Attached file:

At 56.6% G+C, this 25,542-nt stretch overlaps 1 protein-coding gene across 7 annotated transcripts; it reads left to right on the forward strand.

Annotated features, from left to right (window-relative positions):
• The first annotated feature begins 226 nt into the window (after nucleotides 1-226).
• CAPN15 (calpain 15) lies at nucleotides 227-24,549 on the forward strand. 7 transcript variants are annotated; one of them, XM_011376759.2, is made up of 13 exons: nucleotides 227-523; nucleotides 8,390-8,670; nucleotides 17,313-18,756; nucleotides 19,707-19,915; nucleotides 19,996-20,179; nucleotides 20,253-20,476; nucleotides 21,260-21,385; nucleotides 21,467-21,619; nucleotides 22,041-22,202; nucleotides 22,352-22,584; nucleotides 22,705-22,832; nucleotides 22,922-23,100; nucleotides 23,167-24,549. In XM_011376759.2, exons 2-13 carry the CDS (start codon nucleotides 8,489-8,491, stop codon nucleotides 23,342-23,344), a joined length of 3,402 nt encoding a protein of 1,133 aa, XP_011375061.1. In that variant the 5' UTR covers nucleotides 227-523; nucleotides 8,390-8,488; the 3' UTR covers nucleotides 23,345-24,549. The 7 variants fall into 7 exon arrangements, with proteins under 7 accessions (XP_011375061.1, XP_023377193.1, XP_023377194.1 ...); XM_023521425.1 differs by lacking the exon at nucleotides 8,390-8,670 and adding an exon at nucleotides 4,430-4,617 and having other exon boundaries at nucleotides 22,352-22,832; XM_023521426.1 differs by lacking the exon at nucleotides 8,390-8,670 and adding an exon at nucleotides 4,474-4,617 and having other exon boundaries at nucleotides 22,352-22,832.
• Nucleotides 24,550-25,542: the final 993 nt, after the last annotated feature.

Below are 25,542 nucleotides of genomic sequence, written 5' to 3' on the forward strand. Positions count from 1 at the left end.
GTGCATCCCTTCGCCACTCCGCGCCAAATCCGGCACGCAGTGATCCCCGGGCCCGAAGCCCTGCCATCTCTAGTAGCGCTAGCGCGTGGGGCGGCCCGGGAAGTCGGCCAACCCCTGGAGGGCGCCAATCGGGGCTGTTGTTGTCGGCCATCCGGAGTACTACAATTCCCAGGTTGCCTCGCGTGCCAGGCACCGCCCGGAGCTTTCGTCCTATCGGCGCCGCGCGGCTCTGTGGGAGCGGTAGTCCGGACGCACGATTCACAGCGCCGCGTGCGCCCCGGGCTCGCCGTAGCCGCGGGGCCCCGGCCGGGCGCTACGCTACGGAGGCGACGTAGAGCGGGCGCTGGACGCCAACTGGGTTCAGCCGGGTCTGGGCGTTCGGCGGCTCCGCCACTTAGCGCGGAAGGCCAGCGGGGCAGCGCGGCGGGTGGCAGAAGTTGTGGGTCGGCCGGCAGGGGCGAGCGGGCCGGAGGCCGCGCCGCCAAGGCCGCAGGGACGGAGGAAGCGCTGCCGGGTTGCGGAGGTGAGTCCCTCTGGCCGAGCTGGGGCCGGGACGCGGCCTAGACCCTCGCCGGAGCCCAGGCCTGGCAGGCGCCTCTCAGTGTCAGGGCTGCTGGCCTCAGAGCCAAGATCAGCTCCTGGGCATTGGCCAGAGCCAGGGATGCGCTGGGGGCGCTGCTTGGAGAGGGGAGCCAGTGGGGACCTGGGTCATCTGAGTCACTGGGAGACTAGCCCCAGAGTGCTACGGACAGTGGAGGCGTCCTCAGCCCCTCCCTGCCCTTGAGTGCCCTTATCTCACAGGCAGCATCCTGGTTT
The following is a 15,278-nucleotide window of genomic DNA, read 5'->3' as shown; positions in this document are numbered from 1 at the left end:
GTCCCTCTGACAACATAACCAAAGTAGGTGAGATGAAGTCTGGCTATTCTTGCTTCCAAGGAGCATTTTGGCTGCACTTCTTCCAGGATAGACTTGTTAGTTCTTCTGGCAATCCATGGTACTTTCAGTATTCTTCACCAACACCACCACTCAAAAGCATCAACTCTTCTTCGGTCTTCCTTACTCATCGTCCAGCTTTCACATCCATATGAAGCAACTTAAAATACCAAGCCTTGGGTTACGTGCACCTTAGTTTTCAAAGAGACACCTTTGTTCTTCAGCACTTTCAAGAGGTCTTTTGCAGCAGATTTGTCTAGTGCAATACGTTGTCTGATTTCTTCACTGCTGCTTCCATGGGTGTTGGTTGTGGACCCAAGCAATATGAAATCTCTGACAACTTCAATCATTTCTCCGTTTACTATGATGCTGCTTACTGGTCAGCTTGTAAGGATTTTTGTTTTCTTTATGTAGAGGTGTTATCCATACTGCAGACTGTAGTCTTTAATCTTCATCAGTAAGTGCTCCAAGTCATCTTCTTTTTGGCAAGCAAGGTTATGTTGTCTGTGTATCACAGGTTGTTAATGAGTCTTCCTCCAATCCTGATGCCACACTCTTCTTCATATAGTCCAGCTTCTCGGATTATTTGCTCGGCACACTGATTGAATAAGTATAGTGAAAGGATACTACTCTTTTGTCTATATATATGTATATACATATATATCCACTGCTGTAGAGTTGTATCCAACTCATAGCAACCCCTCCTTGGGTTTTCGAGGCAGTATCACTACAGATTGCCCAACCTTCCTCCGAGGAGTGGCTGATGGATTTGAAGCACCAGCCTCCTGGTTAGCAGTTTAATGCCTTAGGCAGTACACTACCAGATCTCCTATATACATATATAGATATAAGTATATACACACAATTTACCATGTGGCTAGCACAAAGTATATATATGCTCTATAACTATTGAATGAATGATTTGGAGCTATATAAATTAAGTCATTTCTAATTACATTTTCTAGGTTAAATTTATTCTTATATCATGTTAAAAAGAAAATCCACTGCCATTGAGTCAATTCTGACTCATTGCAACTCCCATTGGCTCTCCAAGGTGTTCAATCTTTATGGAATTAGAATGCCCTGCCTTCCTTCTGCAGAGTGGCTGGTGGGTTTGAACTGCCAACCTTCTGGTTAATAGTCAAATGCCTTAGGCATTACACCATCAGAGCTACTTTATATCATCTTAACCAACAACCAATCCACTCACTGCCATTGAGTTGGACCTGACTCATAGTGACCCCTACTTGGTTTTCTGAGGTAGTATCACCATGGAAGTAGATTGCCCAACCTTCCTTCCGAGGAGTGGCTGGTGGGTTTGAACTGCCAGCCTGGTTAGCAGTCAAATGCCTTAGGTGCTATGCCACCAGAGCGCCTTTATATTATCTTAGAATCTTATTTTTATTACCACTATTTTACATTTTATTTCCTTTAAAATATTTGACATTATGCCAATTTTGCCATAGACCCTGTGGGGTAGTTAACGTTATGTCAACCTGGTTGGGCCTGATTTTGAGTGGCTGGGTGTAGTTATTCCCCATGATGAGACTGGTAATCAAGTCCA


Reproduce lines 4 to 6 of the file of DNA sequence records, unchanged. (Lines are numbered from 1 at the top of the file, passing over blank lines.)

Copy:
• CAPN15 (calpain 15) lies at nucleotides 227-24,549 on the forward strand. 7 transcript variants are annotated; one of them, XM_011376759.2, is made up of 13 exons: nucleotides 227-523; nucleotides 8,390-8,670; nucleotides 17,313-18,756; nucleotides 19,707-19,915; nucleotides 19,996-20,179; nucleotides 20,253-20,476; nucleotides 21,260-21,385; nucleotides 21,467-21,619; nucleotides 22,041-22,202; nucleotides 22,352-22,584; nucleotides 22,705-22,832; nucleotides 22,922-23,100; nucleotides 23,167-24,549. In XM_011376759.2, exons 2-13 carry the CDS (start codon nucleotides 8,489-8,491, stop codon nucleotides 23,342-23,344), a joined length of 3,402 nt encoding a protein of 1,133 aa, XP_011375061.1. In that variant the 5' UTR covers nucleotides 227-523; nucleotides 8,390-8,488; the 3' UTR covers nucleotides 23,345-24,549. The 7 variants fall into 7 exon arrangements, with proteins under 7 accessions (XP_011375061.1, XP_023377193.1, XP_023377194.1 ...); XM_023521425.1 differs by lacking the exon at nucleotides 8,390-8,670 and adding an exon at nucleotides 4,430-4,617 and having other exon boundaries at nucleotides 22,352-22,832; XM_023521426.1 differs by lacking the exon at nucleotides 8,390-8,670 and adding an exon at nucleotides 4,474-4,617 and having other exon boundaries at nucleotides 22,352-22,832.
• Nucleotides 24,550-25,542: the final 993 nt, after the last annotated feature.

Below are 25,542 nucleotides of genomic sequence, written 5' to 3' on the forward strand. Positions count from 1 at the left end.